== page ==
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This hymnal is the one used in my home church up until I was about 15 years old. I don’t know how long they used it before that, but the copyright is dated 1937 with Roman numerals. IMG_2142

Since I am trying to alternate between old hymns and contemporary music, I decided to look through it to see if anything jumped out at me. Well, that worked. Everything jumped out at me!  Unfortunately, when I tried to get a picture of the hymn I wanted to use, the camera did it’s thing again. Looks like it’s time for a new one.

Written by P.P. Bliss, in 1871,  Almost Persuaded was often used as the Invitation Hymn; the song after the sermon, when the preacher invited anyone who was not already a Christian to come forward, make his or her confession of faith, and get baptized.

Almost Persuaded

“Almost persuaded” now to believe;
Almost persuaded” Christ to receive;
Seems now some soul to say,
Go, Spirit, go Thy way,
Some more convenient day
On Thee I’ll call.”

“Almost persuaded”, come, come today;
Almost persuaded”, turn not away;
Jesus invites you here,
Angels are lingering near
Prayers rise from hearts so dear;
O wanderer, come!

“Almost persuaded”, harvest is past!
Almost persuaded”, doom comes at last!
Almost” cannot avail;
Almost” is but to fail!
Sad, sad, that bitter wail—
Almost”, but lost!

While the song does issue an invitation in the second verse, the theme of the song is that some one had an opportunity to come to the Lord, missed it, and was forever lost. It’s heartbreaking.

Phillip Paul Bliss (1838-1876) wrote both the words and music to Almost Persuaded.  Bliss was one of several 19th century hymn composers, including  Fanny Crosby, Charles Wesley and Ira Sankey, whose hymns make up much of our hymnals today.  He was a friend of evangelist D.L. Moody and sometimes took part in Moody’s revival meetings.  Wholesome Words.org has links to several biographical sketches on Bliss as well as Moody’s sermon on the day after Bliss and his wife were killed in a train wreck.

Hymntime.com says this of his death
“December 29, 1876, Ashtabula, Ohio. Bliss and his wife died in a tragic train wreck caused by a bridge collapse. He survived the initial impact, but went back into the flames in an unsuccessful attempt to rescue his wife.”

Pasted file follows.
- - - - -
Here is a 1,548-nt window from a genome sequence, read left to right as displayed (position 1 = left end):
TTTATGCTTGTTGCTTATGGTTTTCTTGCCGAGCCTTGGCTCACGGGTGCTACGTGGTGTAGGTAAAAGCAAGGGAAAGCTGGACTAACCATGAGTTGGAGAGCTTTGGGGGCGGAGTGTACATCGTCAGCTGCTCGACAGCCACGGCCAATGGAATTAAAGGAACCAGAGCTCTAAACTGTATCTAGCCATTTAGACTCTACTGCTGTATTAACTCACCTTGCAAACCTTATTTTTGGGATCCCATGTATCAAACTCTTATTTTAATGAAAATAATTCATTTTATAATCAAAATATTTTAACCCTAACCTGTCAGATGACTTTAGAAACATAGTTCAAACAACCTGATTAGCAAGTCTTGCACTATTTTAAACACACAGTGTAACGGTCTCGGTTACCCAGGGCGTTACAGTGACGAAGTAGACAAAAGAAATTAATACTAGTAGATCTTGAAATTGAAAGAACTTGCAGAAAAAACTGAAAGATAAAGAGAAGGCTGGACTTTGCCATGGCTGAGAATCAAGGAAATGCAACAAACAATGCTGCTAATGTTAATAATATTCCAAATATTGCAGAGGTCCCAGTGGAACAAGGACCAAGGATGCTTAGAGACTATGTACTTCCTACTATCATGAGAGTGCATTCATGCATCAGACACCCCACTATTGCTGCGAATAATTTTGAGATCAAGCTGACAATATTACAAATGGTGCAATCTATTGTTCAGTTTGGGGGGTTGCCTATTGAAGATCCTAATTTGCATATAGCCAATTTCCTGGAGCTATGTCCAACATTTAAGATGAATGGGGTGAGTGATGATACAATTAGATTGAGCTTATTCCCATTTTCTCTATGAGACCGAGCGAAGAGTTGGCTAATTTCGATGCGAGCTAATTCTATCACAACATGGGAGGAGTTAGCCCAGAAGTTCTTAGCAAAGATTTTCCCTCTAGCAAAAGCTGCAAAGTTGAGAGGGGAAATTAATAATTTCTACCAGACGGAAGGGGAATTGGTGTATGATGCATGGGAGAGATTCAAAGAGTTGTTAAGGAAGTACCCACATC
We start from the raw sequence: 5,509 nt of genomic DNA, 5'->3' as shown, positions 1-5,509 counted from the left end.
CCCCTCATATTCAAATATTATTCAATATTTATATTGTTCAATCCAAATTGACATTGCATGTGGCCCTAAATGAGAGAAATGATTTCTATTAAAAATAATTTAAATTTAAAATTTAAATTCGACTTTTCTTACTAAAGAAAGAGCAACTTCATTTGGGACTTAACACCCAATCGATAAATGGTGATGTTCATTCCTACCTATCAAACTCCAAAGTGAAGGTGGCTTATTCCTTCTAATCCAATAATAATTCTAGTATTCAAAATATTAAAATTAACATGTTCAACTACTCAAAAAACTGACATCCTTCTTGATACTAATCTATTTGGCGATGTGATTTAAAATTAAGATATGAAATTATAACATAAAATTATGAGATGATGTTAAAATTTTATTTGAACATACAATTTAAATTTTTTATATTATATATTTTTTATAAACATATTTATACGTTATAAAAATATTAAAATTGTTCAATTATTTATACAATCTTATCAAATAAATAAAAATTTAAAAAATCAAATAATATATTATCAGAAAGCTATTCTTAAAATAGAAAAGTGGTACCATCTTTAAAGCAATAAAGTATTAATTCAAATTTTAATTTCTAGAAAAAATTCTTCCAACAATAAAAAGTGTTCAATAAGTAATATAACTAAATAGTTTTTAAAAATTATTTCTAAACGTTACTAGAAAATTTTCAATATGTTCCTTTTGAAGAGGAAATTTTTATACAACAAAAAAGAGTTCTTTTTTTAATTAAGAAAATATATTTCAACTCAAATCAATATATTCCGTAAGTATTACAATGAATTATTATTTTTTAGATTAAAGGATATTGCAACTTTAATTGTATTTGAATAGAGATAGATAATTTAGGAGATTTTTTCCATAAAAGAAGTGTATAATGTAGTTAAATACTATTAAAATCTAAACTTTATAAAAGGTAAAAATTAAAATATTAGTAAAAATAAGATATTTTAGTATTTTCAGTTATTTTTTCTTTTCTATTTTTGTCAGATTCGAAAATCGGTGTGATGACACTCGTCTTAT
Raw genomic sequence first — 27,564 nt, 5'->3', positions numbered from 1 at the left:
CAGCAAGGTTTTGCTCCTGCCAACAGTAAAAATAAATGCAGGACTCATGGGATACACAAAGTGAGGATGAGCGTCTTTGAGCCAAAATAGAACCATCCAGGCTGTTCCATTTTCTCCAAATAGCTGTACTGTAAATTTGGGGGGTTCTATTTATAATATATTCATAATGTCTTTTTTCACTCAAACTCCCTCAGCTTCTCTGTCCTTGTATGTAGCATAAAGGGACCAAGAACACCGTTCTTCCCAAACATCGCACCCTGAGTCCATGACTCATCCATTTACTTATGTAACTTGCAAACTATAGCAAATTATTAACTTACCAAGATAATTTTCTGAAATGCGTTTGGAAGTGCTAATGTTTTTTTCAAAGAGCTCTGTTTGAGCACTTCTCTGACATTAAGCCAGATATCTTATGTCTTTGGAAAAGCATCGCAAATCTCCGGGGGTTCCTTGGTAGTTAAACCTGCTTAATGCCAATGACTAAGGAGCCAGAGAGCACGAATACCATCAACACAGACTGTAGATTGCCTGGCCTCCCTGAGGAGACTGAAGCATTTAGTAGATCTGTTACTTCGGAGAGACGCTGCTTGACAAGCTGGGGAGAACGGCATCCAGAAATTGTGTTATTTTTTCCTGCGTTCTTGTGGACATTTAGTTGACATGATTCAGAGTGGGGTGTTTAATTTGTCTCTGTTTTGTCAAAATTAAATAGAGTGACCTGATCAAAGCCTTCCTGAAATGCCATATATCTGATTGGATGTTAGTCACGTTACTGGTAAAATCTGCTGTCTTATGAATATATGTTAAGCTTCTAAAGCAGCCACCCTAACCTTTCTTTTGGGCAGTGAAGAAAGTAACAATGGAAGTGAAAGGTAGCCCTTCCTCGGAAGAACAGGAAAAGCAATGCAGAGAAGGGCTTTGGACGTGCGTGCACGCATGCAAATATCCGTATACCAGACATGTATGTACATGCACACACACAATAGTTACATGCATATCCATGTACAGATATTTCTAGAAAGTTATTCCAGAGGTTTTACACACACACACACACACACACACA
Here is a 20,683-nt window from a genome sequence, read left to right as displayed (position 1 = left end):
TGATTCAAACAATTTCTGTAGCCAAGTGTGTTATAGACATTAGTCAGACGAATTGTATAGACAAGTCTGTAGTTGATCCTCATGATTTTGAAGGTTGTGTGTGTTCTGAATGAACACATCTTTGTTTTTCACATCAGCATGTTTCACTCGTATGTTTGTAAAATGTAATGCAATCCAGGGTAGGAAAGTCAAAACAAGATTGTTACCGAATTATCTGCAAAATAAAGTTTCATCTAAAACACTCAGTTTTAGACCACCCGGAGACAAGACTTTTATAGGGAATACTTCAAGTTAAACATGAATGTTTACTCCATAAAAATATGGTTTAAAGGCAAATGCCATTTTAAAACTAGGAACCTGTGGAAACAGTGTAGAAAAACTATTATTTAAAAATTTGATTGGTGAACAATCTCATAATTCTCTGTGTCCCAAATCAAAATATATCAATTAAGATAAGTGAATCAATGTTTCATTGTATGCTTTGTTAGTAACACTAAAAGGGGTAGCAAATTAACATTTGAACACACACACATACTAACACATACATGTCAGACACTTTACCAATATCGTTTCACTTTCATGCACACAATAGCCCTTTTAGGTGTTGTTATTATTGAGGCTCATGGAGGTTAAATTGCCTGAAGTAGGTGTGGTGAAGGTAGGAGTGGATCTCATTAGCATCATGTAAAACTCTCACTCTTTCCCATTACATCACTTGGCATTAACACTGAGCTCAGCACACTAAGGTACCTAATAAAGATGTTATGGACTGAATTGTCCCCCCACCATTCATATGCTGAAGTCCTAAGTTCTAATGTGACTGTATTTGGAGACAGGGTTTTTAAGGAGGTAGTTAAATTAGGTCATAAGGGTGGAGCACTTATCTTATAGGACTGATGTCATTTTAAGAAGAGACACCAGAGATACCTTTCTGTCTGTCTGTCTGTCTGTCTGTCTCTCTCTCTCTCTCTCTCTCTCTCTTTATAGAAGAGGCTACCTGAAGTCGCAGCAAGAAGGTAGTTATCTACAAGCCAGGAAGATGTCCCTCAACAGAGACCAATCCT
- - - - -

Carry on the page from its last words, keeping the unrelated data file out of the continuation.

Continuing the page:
On the same page, there is a quote from Fanny Crosby’s autobiography.
“The night before that terrible railroad accident at Ashtabula…he said to his audience, ‘I may not pass this way again’; then he sang a solo, ‘I’m Going Home Tomorrow’. This indeed proved prophetic of his own home going.”

Bliss was 38 years old when he died. His wife Lucy was 35. They left two small children. A list of the known songs of P.P. Bliss is found here. The list is a long one. Only God knows how many he would have written had he lived.

In another biography listed on the Wholesome Words site, author Ed Reese says this about Almost Persuaded.

Outside of Just as I Am, this has been the most successful gospel invitation song ever written. In the early 1870’s, Mr. Bliss was listening to a sermon by Rev. Brundage, a friend of his, in a little church in the east. The preacher closed his appeal with, “He who is almost persuaded is almost saved. But, to be almost saved is to be eternally lost!” These words impressed Bliss so deeply that it led him to write this great hymn.”

Other sources suggest the scripture reference for that sermon was Acts 26:27-29.

King Agrippa, do you believe the prophets? I know you do.” Then Agrippa said to Paul, “Do you think that in such a short time you can persuade me to be a Christian?” Paul replied, “Short time or long—I pray to God that not only you but all who are listening to me today may become what I am, except for these chains.”

Here is a nice recording of Almost Persuaded uploaded  to YouTube by ihatetoro in 2010.

If you have a decision to make for the Lord, make it now!  Don’t wait! You may not have another chance.

See you in church.

Connie

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